The code making up orix is formatted closely following the Style Guide for Python Code with The Black Code style and isort to handle module imports.
We use pre-commit to run
automatically prior to each local commit.
Please install it in your environment:
Next time you commit some code, your code will be formatted inplace according to the default black configuration.
Package imports should be structured into three blocks with blank lines between them
(descending order): standard library (like
typing), third party packages
matplotlib) and finally first party
isort will structure the import order in this way by default.
Note that if imports must be sorted in a certain order, for example to avoid recursion,
isort provides commands that may be
used to prevent sorting.
Comment lines should preferably be limited to 72 characters.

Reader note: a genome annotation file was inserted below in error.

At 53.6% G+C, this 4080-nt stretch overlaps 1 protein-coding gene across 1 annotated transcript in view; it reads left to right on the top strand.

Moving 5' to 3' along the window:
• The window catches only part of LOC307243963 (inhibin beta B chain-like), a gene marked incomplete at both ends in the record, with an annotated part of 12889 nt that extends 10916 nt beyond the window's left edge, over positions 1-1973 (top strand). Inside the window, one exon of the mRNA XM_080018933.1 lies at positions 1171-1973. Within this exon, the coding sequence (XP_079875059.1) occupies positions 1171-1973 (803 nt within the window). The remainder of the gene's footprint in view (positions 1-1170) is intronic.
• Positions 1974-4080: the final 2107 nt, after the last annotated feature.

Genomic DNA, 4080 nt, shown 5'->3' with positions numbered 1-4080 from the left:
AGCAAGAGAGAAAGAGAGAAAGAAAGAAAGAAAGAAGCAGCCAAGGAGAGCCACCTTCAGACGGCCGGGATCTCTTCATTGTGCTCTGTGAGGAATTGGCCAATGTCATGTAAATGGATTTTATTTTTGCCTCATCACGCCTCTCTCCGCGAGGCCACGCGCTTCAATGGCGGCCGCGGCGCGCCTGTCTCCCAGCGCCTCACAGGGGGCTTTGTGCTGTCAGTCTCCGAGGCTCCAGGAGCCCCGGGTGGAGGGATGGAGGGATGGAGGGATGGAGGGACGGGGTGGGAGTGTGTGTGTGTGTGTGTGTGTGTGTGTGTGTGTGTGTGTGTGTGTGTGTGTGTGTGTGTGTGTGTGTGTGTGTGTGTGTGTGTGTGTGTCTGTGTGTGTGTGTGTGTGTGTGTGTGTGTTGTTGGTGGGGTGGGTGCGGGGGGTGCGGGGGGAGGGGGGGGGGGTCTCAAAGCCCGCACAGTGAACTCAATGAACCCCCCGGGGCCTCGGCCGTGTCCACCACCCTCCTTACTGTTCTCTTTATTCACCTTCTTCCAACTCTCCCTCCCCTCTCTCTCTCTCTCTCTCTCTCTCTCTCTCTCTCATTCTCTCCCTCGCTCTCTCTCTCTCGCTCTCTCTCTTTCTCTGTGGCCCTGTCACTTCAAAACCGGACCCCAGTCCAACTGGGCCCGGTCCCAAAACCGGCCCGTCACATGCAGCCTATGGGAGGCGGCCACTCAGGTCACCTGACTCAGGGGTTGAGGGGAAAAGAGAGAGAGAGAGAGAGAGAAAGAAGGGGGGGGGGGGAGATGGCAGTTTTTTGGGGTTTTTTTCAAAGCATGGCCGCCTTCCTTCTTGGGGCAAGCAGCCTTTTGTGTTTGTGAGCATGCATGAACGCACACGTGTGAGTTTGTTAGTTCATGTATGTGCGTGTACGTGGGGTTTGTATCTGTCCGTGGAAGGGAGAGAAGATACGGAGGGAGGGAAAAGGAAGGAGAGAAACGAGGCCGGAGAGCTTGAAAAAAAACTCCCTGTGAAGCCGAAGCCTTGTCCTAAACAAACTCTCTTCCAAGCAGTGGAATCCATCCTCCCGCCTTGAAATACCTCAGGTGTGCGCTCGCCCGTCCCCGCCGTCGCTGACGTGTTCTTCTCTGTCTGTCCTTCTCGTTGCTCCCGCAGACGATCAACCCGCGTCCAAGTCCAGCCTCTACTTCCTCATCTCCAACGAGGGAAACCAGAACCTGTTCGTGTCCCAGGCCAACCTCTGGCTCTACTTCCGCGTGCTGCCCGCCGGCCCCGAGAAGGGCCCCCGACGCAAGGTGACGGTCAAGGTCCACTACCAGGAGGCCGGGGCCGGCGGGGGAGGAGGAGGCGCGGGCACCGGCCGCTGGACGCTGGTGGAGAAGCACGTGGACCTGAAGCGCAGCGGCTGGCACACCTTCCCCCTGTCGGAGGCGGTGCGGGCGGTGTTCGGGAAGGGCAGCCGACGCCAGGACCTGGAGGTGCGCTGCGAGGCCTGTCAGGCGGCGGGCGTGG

We use type hints in the function definition without type duplication in the function docstring, for example:
def my_function(arg1: int, arg2: Optional[bool] = None) -> Tuple[float, np.ndarray]: """This is a new function. Parameters ---------- arg1 Explanation about argument 1. arg2 Explanation about flag argument 2. Default is None. Returns ------- values Explanation about returned values. """
When working with classes in
orix, often a method argument will require another
instance of the class.
An example of this is
orix.vector.Vector3d.dot(), where the first argument to this
other is another instance of
In this case, to allow for the correct type hinting behaviour, the following import is
required at the top of the file:
from __future__ import annotations
Type hints for various built-in classes are available from the
np.ndarray should be used for arrays.